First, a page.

oklahoma geological survey
Oil and gas are formed by alteration of microscopic organisms that have been deposited with sediment that turns into sedimentary rock. Sediments and organic remains reach maximum thickness when they accumulate in large, gradually subsiding depressions called geologic basins. With increasing temperature and pressure that result from increased burial depth, organic remains are converted through millions of years into oil and natural gas. These organic compounds consist dominantly of carbon and hydrogen, and so are called hydrocarbons. As oil and gas are less dense than the water in which the original sediment was deposited, where permeable rock makes it possible they migrate upward. Movement ends where blocked or sealed by impermeable rock. The seal is a major component of any hydrocarbon trap, and its extent helps define the size of the oil or gas field that develops.
Oklahoma's prominent place in the oil industry is fortuitous, a result of encompassing the bulk of the hydrocarbon-rich Anadarko, Arkoma, and Ardmore geologic basins and their associated shelves and platforms. The following map ( EP-9 ) shows the approximate outline of these basins and adjacent areas, and also the State's major fields-those that have produced more than 100 million barrels of oil (MMBO). The sedimentary basins that have yielded the bulk of Oklahoma's oil production are mostly Pennsylvanian (~290 to 325 million yrs) in age, but oil and gas reservoirs across the State range from Cambrian (~520 million yrs) to Cretaceous (~95 million yrs).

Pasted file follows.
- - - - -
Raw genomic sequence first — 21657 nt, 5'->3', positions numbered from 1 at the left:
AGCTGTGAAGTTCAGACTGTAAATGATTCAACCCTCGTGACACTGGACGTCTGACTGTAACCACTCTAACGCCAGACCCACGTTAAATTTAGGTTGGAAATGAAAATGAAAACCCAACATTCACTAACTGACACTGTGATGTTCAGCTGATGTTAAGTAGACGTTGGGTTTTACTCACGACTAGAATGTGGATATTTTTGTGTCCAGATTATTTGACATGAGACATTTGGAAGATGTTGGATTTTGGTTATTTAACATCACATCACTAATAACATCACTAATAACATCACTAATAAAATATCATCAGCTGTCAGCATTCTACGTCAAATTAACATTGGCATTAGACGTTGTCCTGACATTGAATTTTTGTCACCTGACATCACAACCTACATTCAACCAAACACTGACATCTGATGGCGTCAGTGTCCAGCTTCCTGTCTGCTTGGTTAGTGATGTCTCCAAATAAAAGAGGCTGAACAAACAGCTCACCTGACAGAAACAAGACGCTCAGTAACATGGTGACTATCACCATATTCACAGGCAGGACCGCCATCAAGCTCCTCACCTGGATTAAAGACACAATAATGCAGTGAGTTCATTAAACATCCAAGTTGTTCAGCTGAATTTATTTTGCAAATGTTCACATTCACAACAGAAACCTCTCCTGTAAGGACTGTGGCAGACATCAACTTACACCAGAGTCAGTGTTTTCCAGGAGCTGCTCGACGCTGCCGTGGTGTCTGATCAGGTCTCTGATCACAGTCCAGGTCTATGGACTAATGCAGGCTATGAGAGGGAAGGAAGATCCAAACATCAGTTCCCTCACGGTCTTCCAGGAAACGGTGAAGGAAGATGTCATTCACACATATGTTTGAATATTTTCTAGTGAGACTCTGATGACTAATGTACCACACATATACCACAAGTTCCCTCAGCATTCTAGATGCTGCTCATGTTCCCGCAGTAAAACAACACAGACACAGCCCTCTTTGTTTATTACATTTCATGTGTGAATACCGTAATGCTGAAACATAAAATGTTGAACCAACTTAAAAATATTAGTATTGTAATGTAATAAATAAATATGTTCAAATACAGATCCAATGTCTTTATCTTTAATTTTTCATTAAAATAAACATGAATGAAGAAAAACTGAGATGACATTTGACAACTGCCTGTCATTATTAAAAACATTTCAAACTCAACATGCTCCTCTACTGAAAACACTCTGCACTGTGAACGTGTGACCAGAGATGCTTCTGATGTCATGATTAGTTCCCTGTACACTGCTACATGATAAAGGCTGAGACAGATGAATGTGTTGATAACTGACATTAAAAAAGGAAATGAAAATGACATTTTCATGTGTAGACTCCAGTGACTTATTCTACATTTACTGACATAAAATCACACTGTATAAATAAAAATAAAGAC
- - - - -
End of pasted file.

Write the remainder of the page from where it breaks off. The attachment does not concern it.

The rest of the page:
Oklahoma Oil and Gas Management Inc., Kiker #1, Sec 30-8N-8E, Wewoka District, Seminole County, OK. Photo by Dan Boyd.
Gas Well: Mustang Production Co. #1-29 Dobbins, located in Sec. 29-T.15N., R.11W., Blaine County, OK. Photo by Rick Andrews.